National Bank is turning to Kenya’s State-run pension scheme for a Sh3 billion shareholder loan to shore up the lender’s capital ratios, which has fallen below regulatory requirements.
The mid-sized listed lender said the credit line from the National Social Security Fund will be taken in as Tier II capital and allow the bank to grow loan book and take in customer deposits.
The bank’s chairman Mohamed Abdirahman Hassan last week said the three-year impasse on a planned Sh13 billion rights issue had forced the lender to seek alternative options.
“This is an interim measure. Preference was to get the funds from one of our shareholders as we continue to pursue the rights issue,” Mr Hassan said after NBK’s annual general meeting.
The NSSF funding deal is expected to close in three months, the chairman said, but he could not disclose details such as interest rate, tenor and possible conversion of the debt into equity.
“We’re working on finer details,” he said.
NBK’s total capital to total risk-weighted assets ratio stood at 13.1 per cent against as at March 2016, which is 1.4 percentage points below the Central Bank of Kenya statutory minimum of 14.5 per cent.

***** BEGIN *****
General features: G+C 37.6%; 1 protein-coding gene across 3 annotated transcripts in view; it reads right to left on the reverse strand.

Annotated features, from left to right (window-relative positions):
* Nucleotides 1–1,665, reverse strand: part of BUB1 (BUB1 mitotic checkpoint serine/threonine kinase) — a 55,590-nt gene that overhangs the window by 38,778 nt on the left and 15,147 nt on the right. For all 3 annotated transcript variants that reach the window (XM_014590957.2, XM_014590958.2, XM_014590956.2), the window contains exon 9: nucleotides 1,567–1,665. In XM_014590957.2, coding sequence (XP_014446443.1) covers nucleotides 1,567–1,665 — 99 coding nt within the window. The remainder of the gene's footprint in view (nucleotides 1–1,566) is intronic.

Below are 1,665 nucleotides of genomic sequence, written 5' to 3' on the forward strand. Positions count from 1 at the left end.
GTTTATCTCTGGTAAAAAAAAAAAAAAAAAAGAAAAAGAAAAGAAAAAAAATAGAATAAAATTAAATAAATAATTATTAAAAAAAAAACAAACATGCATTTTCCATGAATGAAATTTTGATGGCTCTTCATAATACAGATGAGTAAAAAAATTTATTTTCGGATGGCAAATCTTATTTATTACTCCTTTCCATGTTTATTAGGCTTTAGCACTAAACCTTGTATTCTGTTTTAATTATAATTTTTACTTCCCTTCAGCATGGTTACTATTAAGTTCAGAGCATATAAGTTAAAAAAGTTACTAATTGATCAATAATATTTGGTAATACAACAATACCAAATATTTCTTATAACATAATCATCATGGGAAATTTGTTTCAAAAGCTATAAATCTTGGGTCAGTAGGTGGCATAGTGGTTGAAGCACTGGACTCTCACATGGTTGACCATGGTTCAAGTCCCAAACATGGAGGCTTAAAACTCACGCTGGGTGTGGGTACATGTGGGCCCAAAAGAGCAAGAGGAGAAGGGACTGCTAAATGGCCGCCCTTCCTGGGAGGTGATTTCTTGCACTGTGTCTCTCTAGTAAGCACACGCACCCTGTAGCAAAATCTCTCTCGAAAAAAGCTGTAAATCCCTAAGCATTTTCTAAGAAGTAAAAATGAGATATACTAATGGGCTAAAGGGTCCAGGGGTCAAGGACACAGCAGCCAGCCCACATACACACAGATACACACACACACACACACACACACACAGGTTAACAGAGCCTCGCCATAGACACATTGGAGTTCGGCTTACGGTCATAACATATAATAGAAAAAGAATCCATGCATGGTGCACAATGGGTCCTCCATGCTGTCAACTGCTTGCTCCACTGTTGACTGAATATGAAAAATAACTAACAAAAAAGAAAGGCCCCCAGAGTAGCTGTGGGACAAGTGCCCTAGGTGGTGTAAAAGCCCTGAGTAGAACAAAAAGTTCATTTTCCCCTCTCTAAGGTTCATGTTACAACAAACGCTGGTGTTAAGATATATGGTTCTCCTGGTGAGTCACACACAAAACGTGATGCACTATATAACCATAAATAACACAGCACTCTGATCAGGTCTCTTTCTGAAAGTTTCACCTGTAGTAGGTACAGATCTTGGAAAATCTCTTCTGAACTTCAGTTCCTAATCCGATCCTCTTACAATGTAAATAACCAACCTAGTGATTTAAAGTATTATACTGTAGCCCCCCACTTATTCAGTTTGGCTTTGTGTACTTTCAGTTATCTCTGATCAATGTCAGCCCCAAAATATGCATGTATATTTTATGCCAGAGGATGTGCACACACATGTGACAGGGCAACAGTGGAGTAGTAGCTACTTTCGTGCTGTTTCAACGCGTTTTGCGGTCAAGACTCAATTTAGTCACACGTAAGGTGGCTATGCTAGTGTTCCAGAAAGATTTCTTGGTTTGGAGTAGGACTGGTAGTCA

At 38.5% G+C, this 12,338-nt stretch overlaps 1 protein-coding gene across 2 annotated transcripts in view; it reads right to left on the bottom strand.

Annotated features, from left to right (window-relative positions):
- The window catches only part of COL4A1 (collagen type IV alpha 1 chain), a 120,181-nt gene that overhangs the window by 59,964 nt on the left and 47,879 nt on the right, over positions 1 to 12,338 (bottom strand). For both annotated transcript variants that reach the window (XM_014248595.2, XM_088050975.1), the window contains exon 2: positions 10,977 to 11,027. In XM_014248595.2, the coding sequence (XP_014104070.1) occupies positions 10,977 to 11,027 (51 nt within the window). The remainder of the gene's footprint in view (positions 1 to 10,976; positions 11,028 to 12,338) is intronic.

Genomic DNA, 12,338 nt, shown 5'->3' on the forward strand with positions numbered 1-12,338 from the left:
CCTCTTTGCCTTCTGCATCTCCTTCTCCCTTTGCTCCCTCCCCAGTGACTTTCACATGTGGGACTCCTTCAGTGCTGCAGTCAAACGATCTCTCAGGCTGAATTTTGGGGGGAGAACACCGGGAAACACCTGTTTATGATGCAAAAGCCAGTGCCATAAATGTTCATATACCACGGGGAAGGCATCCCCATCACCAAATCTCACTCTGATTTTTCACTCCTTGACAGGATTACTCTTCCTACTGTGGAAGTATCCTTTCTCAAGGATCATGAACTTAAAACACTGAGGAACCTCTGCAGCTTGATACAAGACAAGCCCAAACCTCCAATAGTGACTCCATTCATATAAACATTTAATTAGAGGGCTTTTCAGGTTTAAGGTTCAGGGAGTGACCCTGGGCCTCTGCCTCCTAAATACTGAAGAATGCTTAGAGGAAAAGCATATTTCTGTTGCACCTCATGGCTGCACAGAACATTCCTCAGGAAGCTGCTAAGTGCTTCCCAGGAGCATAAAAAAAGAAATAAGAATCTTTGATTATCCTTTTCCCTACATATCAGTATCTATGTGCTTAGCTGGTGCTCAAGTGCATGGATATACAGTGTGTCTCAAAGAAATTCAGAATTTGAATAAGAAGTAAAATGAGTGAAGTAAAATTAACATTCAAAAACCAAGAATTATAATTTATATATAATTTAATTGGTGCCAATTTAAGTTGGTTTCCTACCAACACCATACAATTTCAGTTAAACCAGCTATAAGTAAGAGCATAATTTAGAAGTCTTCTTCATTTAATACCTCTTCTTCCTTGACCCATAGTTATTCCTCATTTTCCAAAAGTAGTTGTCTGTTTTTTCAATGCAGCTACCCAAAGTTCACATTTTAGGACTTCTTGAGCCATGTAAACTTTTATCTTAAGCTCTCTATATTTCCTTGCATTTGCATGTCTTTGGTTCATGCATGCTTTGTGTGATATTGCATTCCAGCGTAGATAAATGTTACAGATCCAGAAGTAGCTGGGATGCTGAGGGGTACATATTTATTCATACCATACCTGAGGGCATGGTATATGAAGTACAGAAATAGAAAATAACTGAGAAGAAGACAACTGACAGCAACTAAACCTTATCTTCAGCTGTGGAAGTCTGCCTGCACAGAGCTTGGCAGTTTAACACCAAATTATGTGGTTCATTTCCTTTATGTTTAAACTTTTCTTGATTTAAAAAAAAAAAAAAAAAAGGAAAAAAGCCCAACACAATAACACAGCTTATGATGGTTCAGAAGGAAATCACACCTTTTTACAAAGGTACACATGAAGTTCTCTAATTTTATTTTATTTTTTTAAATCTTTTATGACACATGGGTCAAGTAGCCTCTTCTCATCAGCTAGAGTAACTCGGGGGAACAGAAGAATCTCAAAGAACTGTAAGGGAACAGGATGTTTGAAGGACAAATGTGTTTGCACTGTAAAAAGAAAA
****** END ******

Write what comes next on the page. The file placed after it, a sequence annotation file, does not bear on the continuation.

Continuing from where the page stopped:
NSSF is the largest shareholder at NBK with a 48.05 per cent stake while the Treasury directly owns 22.5 per cent of the bank.
On Friday 3rd June , shareholders passed a resolution allowing the board to “exercise powers and options of the company towards raising additional capital,” paving the way for NBK to formally engage NSSF.
NBK’s decision to go for a shareholder loan as capital rekindles memories of 2003 when the bank converted long-term loans totalling Sh5.675 billion belonging to NSSF and government into equity by creating preference shares.
The bank’s cash call received shareholders’ approval in June 2013, but the capital raising plan ran into headwinds after the government refused to take up its rights and differences on the fate of the preference shares.
Treasury, which holds 900 million preference shares, wants them converted to ordinary stock but NSSF favours redeeming its 235 million shares at a premium of 25 per cent.
National Bank’s net profit for the first three months of this year declined by a third to Sh334.6 million from Sh495 million in March 2015, due to a decline in non-funded income and swelling expenses.